Effect of epidermal growth factor ointment on persistent epithelial defects of the cornea.

Journal: BMC Ophthalmology
Treatment Used: Epidermal Growth Factor (EGF) Ointment
Number of Patients: 15
Published:
MediFind Summary

Summary: This study evaluated the effect of epidermal growth factor (a protein found on the surface of cells to which epidermal growth factor binds; EGF) ointment on persistent epithelial defects of the cornea (PEDs).

Conclusion: Epidermal growth factor (a protein found on the surface of cells to which epidermal growth factor binds) ointment could reduce symptoms and promote corneal epithelialization (healing by the growth of epithelium) of refractory (resistant to treatment) persistent epithelial defects of the cornea. It may be well-tolerated and a potentially beneficial addition to the management of these defects.

Abstract

Background: Healthy corneal epithelium acts as a barrier against damage to the deeper structures in the eye. Failure in the mechanisms of corneal epithelization can lead to persistent epithelial defects of the cornea (PEDs) and can compromise its function. Epidermal growth factor (EGF) promotes the proliferation, migration, and differentiation of epithelial cells, endothelial cells, and fibroblasts during wound healing and may be beneficial in treating patients with PEDs. We, therefore, investigated the effect of EGF ointment on patients with PEDs.

Methods: Fifteen patients with PEDs refractory to conventional treatment were treated twice a day with EGF ointment. Patient demographics and comorbidities were noted. The epithelial healing time was determined along with the primary outcome measures in the areas of the epithelial defects, visual acuity, visual analog scale (VAS) scores, and esthesiometer scores 1 month and 2 months after treatment.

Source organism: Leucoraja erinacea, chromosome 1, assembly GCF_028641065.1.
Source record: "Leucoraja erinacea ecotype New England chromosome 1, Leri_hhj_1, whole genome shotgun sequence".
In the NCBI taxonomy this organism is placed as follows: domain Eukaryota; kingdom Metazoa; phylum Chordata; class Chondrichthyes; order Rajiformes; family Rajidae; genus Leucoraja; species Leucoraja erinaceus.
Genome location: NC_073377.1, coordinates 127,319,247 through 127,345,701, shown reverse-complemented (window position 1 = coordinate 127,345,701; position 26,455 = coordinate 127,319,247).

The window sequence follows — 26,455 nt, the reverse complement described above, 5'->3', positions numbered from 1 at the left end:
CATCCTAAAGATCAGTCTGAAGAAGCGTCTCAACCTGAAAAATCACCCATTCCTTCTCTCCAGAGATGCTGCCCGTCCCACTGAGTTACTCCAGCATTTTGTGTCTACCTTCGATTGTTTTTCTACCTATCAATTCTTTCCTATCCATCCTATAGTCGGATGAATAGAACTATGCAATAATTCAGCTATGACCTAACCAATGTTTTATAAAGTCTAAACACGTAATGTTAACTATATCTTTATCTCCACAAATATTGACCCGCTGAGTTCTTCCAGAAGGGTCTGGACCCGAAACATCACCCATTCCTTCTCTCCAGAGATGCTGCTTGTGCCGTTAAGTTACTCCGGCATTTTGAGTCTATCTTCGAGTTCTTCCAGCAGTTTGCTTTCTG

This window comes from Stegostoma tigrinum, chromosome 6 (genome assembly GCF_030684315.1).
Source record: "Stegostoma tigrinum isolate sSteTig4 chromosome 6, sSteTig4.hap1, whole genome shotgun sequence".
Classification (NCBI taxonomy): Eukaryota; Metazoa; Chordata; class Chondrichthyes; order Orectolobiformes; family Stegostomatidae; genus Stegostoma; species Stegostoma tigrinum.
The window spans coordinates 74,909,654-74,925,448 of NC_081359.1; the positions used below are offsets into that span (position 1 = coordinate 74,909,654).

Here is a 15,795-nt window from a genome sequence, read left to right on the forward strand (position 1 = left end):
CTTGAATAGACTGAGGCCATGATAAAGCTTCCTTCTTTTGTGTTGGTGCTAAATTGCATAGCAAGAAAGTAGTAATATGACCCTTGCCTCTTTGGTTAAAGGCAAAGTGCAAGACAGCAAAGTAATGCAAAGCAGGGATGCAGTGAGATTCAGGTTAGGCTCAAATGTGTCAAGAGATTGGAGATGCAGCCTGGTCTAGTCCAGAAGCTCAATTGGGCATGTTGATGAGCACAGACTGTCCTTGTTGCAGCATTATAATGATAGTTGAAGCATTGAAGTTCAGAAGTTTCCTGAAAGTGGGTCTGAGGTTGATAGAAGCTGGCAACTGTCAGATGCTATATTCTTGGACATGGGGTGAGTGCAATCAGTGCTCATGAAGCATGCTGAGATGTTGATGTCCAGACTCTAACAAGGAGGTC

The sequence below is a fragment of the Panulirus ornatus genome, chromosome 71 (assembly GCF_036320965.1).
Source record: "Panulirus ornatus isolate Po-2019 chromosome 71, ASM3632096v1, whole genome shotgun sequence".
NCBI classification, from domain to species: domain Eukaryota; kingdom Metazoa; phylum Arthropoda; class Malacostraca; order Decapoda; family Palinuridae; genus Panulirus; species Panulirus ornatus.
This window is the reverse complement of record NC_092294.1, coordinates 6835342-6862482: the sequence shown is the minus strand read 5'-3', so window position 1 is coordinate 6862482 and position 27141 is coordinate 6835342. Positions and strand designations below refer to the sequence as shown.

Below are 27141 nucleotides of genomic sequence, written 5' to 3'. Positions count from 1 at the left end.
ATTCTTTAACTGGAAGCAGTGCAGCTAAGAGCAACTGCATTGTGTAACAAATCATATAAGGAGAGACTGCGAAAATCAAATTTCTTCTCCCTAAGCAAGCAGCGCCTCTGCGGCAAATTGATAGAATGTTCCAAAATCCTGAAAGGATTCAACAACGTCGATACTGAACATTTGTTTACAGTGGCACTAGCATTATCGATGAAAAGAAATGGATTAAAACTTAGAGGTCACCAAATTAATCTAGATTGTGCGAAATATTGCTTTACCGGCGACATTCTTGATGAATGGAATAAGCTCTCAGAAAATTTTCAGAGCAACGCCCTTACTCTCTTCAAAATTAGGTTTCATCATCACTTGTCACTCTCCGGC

Results: Five eyes of herpetic keratitis (33.3%), 3 eyes of dry eye disease (20.0%), 3 eyes of bacterial keratitis (20.0%), 2 eyes of limbal stem cell deficiency (13.3%), 1 eye of diabetic neurotrophic keratitis (6.7%), and 1 eye of filamentary keratitis (6.7%) were associated with PEDs, respectively. Two months following treatment with EGF ointment, there was a reduction in the area of the epithelial defects (5.7 ± 3.9 to 0.1 ± 0.3 mm2) as well as a significant improvement in best-corrected visual acuity (0.9 ± 0.8 to 0.6 ± 0.5 LogMAR) and VAS scores (4.5 ± 1.2 to 2.5 ± 0.7) in 12 eyes (80%). Among these cases, the mean epithelial healing time was 5.5 ± 1.8 weeks. Amniotic membrane transplantation was performed on the remaining 3 (20.0%) patients that did not respond to EGF treatment.

Conclusions: EGF ointment could reduce symptoms and promotes corneal epithelialization of refractory PEDs. It may, therefore, be well-tolerated and a potentially beneficial addition in the management of refractory PEDs.

Authors
Relevant Conditions

Neurotrophic Keratitis

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